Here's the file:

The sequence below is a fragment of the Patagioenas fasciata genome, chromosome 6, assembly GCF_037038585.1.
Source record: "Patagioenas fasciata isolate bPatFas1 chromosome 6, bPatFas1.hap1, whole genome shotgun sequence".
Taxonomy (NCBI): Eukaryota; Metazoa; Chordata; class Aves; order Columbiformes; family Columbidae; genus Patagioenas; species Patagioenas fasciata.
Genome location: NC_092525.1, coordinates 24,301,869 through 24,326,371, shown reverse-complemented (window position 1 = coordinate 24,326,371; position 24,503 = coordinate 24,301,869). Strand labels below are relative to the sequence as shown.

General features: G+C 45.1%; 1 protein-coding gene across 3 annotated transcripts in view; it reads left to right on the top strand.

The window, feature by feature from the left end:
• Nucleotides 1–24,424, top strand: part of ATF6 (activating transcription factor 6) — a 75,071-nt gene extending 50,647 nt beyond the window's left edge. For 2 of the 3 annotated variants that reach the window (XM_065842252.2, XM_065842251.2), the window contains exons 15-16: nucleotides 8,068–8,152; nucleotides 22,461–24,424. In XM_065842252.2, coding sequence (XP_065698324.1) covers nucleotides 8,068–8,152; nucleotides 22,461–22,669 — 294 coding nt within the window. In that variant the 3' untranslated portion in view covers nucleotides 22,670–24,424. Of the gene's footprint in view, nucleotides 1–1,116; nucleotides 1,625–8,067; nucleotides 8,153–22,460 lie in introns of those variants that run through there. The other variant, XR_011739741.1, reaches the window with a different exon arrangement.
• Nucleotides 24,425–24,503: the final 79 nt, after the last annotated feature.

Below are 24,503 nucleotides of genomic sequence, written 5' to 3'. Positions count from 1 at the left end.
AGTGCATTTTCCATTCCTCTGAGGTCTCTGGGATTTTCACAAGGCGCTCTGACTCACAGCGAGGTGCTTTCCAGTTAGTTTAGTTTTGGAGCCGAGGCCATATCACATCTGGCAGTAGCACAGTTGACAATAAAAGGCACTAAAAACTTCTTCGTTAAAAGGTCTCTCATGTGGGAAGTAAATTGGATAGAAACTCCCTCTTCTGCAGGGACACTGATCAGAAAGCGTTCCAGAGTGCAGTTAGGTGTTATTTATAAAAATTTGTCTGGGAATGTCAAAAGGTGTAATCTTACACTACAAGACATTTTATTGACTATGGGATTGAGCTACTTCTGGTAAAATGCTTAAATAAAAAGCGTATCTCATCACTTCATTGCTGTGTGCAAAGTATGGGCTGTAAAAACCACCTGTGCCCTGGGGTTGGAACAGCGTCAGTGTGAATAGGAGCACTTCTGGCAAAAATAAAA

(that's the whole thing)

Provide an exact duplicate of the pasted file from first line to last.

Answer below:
The sequence below is a fragment of the Patagioenas fasciata genome, chromosome 6, assembly GCF_037038585.1.
Source record: "Patagioenas fasciata isolate bPatFas1 chromosome 6, bPatFas1.hap1, whole genome shotgun sequence".
Taxonomy (NCBI): Eukaryota; Metazoa; Chordata; class Aves; order Columbiformes; family Columbidae; genus Patagioenas; species Patagioenas fasciata.
Genome location: NC_092525.1, coordinates 24,301,869 through 24,326,371, shown reverse-complemented (window position 1 = coordinate 24,326,371; position 24,503 = coordinate 24,301,869). Strand labels below are relative to the sequence as shown.

General features: G+C 45.1%; 1 protein-coding gene across 3 annotated transcripts in view; it reads left to right on the top strand.

The window, feature by feature from the left end:
• Nucleotides 1–24,424, top strand: part of ATF6 (activating transcription factor 6) — a 75,071-nt gene extending 50,647 nt beyond the window's left edge. For 2 of the 3 annotated variants that reach the window (XM_065842252.2, XM_065842251.2), the window contains exons 15-16: nucleotides 8,068–8,152; nucleotides 22,461–24,424. In XM_065842252.2, coding sequence (XP_065698324.1) covers nucleotides 8,068–8,152; nucleotides 22,461–22,669 — 294 coding nt within the window. In that variant the 3' untranslated portion in view covers nucleotides 22,670–24,424. Of the gene's footprint in view, nucleotides 1–1,116; nucleotides 1,625–8,067; nucleotides 8,153–22,460 lie in introns of those variants that run through there. The other variant, XR_011739741.1, reaches the window with a different exon arrangement.
• Nucleotides 24,425–24,503: the final 79 nt, after the last annotated feature.

Below are 24,503 nucleotides of genomic sequence, written 5' to 3'. Positions count from 1 at the left end.
AGTGCATTTTCCATTCCTCTGAGGTCTCTGGGATTTTCACAAGGCGCTCTGACTCACAGCGAGGTGCTTTCCAGTTAGTTTAGTTTTGGAGCCGAGGCCATATCACATCTGGCAGTAGCACAGTTGACAATAAAAGGCACTAAAAACTTCTTCGTTAAAAGGTCTCTCATGTGGGAAGTAAATTGGATAGAAACTCCCTCTTCTGCAGGGACACTGATCAGAAAGCGTTCCAGAGTGCAGTTAGGTGTTATTTATAAAAATTTGTCTGGGAATGTCAAAAGGTGTAATCTTACACTACAAGACATTTTATTGACTATGGGATTGAGCTACTTCTGGTAAAATGCTTAAATAAAAAGCGTATCTCATCACTTCATTGCTGTGTGCAAAGTATGGGCTGTAAAAACCACCTGTGCCCTGGGGTTGGAACAGCGTCAGTGTGAATAGGAGCACTTCTGGCAAAAATAAAA